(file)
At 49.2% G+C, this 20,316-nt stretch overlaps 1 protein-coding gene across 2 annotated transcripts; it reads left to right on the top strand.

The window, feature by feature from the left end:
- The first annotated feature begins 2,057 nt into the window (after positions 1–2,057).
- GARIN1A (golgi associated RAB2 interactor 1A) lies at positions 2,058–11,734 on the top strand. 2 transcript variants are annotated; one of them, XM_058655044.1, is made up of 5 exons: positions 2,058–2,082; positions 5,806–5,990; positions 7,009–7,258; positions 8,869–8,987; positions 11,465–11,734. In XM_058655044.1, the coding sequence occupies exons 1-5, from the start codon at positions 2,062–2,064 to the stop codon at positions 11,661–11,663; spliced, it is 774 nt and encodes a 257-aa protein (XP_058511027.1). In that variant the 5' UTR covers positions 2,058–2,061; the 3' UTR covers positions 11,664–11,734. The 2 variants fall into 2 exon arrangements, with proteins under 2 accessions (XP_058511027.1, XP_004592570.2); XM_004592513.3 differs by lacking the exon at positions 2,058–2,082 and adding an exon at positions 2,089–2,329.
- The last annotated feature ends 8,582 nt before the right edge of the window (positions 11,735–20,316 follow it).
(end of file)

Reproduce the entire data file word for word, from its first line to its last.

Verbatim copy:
At 49.2% G+C, this 20,316-nt stretch overlaps 1 protein-coding gene across 2 annotated transcripts; it reads left to right on the top strand.

The window, feature by feature from the left end:
- The first annotated feature begins 2,057 nt into the window (after positions 1–2,057).
- GARIN1A (golgi associated RAB2 interactor 1A) lies at positions 2,058–11,734 on the top strand. 2 transcript variants are annotated; one of them, XM_058655044.1, is made up of 5 exons: positions 2,058–2,082; positions 5,806–5,990; positions 7,009–7,258; positions 8,869–8,987; positions 11,465–11,734. In XM_058655044.1, the coding sequence occupies exons 1-5, from the start codon at positions 2,062–2,064 to the stop codon at positions 11,661–11,663; spliced, it is 774 nt and encodes a 257-aa protein (XP_058511027.1). In that variant the 5' UTR covers positions 2,058–2,061; the 3' UTR covers positions 11,664–11,734. The 2 variants fall into 2 exon arrangements, with proteins under 2 accessions (XP_058511027.1, XP_004592570.2); XM_004592513.3 differs by lacking the exon at positions 2,058–2,082 and adding an exon at positions 2,089–2,329.
- The last annotated feature ends 8,582 nt before the right edge of the window (positions 11,735–20,316 follow it).